It is fair to say that the phrase “Franchise” is commonly misused and business processes that are describe loosely as franchises are sometimes not and likewise processes that are thought not to be covered quite often are.  The difference is phenomenal especially from an administration and disclosure point of view.

Purchasing a franchise (and likewise, choosing a Franchisee) needs to be a carefully considered process. A legally binding franchise agreement needs to be provided (with mandatory inclusions on various subject matters) laying out all rights and responsibilities for both parties including fees, start-up costs, training, and territories of other franchisees.

In general, franchise contracts favour the Franchisors who will often have non-negotiable clauses to require Franchisees to accept the inherent risk of the venture without any guarantee of success or profits.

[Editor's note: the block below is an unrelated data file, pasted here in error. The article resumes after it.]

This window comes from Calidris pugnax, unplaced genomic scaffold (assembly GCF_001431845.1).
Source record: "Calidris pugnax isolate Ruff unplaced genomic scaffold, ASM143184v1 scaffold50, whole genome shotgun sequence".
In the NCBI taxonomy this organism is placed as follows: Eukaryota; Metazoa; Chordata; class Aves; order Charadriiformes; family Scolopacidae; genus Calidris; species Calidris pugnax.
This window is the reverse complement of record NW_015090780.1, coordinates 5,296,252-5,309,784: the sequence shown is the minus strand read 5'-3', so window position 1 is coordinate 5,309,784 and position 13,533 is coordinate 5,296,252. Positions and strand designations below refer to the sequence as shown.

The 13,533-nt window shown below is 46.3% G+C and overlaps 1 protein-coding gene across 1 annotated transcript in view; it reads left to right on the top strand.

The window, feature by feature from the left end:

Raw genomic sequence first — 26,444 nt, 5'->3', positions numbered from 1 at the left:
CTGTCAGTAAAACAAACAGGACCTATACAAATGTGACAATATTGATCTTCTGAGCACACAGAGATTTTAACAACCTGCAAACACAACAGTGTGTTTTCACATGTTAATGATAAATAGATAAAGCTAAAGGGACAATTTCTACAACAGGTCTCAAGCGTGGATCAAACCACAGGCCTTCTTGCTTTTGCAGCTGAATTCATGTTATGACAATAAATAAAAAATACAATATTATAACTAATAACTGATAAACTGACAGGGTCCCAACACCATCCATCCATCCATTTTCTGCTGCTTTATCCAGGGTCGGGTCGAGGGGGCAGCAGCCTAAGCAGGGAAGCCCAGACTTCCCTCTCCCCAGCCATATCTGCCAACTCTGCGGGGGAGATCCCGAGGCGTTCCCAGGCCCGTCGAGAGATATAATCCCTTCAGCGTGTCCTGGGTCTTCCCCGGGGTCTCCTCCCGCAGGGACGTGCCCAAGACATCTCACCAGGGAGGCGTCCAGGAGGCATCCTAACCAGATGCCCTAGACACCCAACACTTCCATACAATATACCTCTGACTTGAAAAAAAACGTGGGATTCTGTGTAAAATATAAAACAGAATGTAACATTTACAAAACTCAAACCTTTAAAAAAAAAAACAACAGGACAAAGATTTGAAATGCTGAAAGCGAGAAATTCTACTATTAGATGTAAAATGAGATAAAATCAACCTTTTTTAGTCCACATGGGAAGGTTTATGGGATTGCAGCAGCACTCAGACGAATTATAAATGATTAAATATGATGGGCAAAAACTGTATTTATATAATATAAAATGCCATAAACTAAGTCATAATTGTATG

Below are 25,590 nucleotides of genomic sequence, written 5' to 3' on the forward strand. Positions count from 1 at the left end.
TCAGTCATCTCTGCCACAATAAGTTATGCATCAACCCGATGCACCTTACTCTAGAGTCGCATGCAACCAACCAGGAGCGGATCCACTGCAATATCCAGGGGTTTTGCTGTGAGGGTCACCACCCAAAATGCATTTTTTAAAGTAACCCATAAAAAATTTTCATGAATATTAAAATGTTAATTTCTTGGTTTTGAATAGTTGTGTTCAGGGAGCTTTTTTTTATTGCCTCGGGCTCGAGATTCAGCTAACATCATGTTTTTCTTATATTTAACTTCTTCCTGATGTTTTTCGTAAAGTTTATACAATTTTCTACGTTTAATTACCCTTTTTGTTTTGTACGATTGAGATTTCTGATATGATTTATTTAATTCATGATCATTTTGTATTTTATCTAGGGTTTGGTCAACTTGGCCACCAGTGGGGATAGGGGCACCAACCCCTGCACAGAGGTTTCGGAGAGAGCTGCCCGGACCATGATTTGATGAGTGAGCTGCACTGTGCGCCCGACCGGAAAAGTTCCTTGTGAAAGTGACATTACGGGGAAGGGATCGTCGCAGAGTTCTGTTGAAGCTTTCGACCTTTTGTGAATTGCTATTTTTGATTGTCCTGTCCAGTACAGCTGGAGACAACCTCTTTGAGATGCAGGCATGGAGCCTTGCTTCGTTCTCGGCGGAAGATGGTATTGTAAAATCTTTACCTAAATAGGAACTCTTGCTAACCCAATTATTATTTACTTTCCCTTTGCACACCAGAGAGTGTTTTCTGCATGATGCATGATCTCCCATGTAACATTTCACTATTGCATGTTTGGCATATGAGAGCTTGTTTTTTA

The advantages are of course that someone else has done all the hard work of the Business planning set up and administrative structuring leaving you alone (hopefully) to make the money and enjoy the success.

The risks can be high and contract terms can be restrictive and as such we strongly encourage you to consult with our team at Q. We have been dealing with franchises for both franchisees and franchisors for decades.

General Litigation

General litigation encompass those aspects of law that may potentially be litigious in nature (those that may result in a lawsuit), including but not limited to wills and estate planning, incorporation of business, real-estate transactions, drafting of contracts, and disputes with administrative bodies. Litigation may occur when a dispute cannot otherwise be resolved and a controversy transfers to a court setting.

Disputes may occur between individuals, groups, organisations, associations, government agencies, and/or business entities and encompass matters such as economic restitution, compensation in the case of an injured party, deterrence from future actions, or retribution for a wrongdoing. Commercial disputes may be about issues such as contractual disputes, debt recovery, and claims made against non-paying insurers and deceased estates. When a dispute cannot be resolved privately between the two parties, a Plaintiff may file a Complaint to have the courts intervene in the matter.